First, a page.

Different intensities or loads of strength training will produce different results. This is an essential principle in strength training. The selection of load for an exercise then needs to be based on the training objective. Strength training can improve muscular endurance, size of the muscle, called hypertrophy, max (or basic) strength and power.
Power is differentiated from strength by the speed of action; the term power is used to refer to high-speed strength. In physics terms power is equal to Force times velocity, so faster application of force equals higher power. In combat sports and swordplay power is most often our objective.
Each of these can and should be trained as part of a comprehensive training regimen. How to incorporate them all is part of a periodization scheme - a topic to be covered later.
Note that any strength training will improve all four capacities: endurance, size, strength and power. However, a given load will develop a particular characteristic more than others.
The primary variable in the periodization of strength training is the weight being lifted and the number of times that weight can be lifted. This will generally be described with the concept of Repetition Maximum (RM). RM is the max weight that can be lifted a given number of times. So a 10 RM weight is one that I can lift 10 times and then I need to stop. A 1RM weight is on that I can lift only once and then I need a break.
For each exercise different weights will be necessary to produce different RM's. There are resources for estimating these, but most folks can just as easily figure it out by trial and error. Start low and work upwards in small increments until the objective is reached.
Loads of 12RM to 20RM or more will mostly produce gains in endurance, not maximum strength. Of note is the fact that endurance is achieved with different muscle cells than strength so the gains in strength will be minimal. Endurance training will also produce a modest increase in size of the muscle but this is not the optimal load for that objective.
Hypertrophy is the increase in size of a muscle that comes with training. It is primarily the result of the body building more muscle fibers at the molecular scale. The body will also adapt by increasing the blood vessels in the muscle. Hypertrophy is achieved at all levels of strength training but is optimally achieved with 8-15RM loads. The goal of the hypertrophy phase is to produce more muscle tissue to be used in the other phases of training. Loads of 6RM to 12RM will also increase muscular endurance. For swordfighters the amount of muscular endurance needed is not great and so this range of loads will usually be sufficient for endurance training.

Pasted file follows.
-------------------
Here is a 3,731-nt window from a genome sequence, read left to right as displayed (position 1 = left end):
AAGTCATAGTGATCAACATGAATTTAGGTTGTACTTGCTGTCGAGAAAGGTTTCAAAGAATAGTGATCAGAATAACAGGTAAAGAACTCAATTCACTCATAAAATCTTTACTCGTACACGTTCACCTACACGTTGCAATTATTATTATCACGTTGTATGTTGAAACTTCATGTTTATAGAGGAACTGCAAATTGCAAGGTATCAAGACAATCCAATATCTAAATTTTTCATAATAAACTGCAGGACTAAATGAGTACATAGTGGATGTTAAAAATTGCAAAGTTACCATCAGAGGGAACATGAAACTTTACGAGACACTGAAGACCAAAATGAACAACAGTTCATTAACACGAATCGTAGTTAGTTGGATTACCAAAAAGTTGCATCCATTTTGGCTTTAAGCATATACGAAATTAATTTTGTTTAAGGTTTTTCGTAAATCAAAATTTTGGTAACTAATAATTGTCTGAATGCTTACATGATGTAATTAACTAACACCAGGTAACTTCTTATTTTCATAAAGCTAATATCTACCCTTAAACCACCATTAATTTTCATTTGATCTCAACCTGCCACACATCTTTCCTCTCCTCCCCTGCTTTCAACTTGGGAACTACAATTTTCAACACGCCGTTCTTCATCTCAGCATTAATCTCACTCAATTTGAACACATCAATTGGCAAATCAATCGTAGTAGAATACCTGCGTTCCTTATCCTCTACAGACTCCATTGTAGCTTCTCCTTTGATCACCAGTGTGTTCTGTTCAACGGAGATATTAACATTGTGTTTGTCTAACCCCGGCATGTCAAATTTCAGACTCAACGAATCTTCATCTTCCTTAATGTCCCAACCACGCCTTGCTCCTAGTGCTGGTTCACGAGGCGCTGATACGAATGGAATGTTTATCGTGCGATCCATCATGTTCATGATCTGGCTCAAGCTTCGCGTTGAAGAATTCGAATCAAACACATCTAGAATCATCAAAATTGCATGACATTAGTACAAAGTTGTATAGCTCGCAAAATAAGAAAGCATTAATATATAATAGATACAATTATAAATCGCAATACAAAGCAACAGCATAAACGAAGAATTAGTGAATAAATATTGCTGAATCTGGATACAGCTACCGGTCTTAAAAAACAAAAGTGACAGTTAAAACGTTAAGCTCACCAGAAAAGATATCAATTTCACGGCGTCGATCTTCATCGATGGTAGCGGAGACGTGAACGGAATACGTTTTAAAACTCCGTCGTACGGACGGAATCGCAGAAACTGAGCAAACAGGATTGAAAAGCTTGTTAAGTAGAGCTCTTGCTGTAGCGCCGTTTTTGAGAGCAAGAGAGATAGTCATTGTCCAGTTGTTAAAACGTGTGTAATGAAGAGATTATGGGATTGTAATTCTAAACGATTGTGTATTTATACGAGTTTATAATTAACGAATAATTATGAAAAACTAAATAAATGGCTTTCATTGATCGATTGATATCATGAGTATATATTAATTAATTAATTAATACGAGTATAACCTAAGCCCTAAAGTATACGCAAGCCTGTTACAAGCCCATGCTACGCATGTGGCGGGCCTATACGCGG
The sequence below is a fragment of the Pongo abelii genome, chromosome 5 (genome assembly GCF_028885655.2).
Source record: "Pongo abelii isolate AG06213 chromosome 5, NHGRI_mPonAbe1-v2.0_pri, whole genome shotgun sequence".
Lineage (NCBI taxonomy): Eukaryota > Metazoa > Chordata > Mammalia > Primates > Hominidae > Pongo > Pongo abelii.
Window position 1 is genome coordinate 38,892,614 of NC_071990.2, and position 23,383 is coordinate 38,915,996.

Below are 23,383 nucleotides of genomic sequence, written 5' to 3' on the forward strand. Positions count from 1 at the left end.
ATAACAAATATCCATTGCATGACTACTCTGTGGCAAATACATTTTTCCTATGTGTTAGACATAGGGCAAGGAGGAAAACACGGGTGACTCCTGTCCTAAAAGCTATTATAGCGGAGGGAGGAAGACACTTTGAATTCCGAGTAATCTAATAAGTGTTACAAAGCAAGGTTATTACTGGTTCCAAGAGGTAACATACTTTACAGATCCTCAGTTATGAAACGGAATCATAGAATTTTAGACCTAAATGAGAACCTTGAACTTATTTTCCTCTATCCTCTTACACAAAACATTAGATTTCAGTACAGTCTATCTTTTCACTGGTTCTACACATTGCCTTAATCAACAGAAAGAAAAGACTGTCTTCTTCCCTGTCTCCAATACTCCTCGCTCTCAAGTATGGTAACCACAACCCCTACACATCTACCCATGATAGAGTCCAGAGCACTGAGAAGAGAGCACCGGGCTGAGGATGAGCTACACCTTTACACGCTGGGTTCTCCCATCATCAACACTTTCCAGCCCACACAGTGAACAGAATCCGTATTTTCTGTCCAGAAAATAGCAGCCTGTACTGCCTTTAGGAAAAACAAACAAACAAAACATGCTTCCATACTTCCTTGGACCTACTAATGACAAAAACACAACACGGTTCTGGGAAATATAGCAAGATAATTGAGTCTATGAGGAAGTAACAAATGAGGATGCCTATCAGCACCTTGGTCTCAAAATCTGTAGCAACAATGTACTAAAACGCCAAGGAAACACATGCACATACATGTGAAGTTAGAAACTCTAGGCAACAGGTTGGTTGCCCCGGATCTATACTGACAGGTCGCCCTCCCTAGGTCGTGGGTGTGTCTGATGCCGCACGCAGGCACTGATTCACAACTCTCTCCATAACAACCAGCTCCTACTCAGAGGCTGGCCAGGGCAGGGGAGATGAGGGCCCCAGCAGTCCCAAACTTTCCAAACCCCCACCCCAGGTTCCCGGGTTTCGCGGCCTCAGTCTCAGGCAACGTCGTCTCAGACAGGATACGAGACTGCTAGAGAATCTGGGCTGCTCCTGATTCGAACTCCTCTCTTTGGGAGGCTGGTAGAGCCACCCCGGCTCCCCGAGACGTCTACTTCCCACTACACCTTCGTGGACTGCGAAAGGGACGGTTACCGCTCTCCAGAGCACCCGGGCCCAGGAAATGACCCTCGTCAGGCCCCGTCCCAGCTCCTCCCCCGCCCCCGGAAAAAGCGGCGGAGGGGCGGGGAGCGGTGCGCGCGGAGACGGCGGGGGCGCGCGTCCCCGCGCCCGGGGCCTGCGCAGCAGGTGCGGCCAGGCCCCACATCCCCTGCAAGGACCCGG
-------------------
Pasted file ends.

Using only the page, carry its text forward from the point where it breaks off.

The force that an individual muscle fiber can produce is based entirely on it's cross-sectional area. So hypertrophy is a necessary part of achieving maximum strength. Higher loads will further train the coordination of separate muscle fibers, so that the fibers work together better.
Loads in the 1RM to 6RM range will produce gains in maximum strength primarily by training the neuromuscular aspects to use the muscles more efficiently. Maximum strength increases maximum speed of action because strength refers, in physics terms, to Force. Force is mass times acceleration, so increases in force production are increases in the ability to accelerate. Therefore increases in strength will increase the speed with which an attack can be executed. Max strength training provides a foundation on which high-speed strength can be added.
Hypertrophy will continue to occur at these loads but to a lesser degree. There will be little increase in muscular endurance but endurance gained in earlier phases will be maintained. However, endurance will be increased secondarily. The weight of your hand or foot or sword does not increase so as max strength increase the percentage of strength necessary to hold it up or move it decreases.
Power - High-Speed Strength
Power is well trained by high loads in the 1RM to 5RM range. Additionally, training at higher speeds will develop power. There are several ways to incorporate such into your training. In the weight room you can move the weights at higher speed. Instead of pushing the weight up over a 1 or 2 count, you can explosively lift the weight as fast as you can. When moving the weight faster you should expect to get fewer reps out of each set. So a 8RM weight will become a 5RM load when done explosively.
Other options include Olympic lifts, squat jumps, bench press throws, chains and resistance bands etc. All of these are topics for future posts. But don't forget that high weight loads will still do much to increase power. These more complex methods are not necessary for power development - they are used to refine a strong athlete to maximum potential.
Baechle, T.R. & Earle, R.W. (Eds.). (2008). Essentials of Strength Training and Conditioning (3rd ed.) . Human Kinetics. Champaign, IL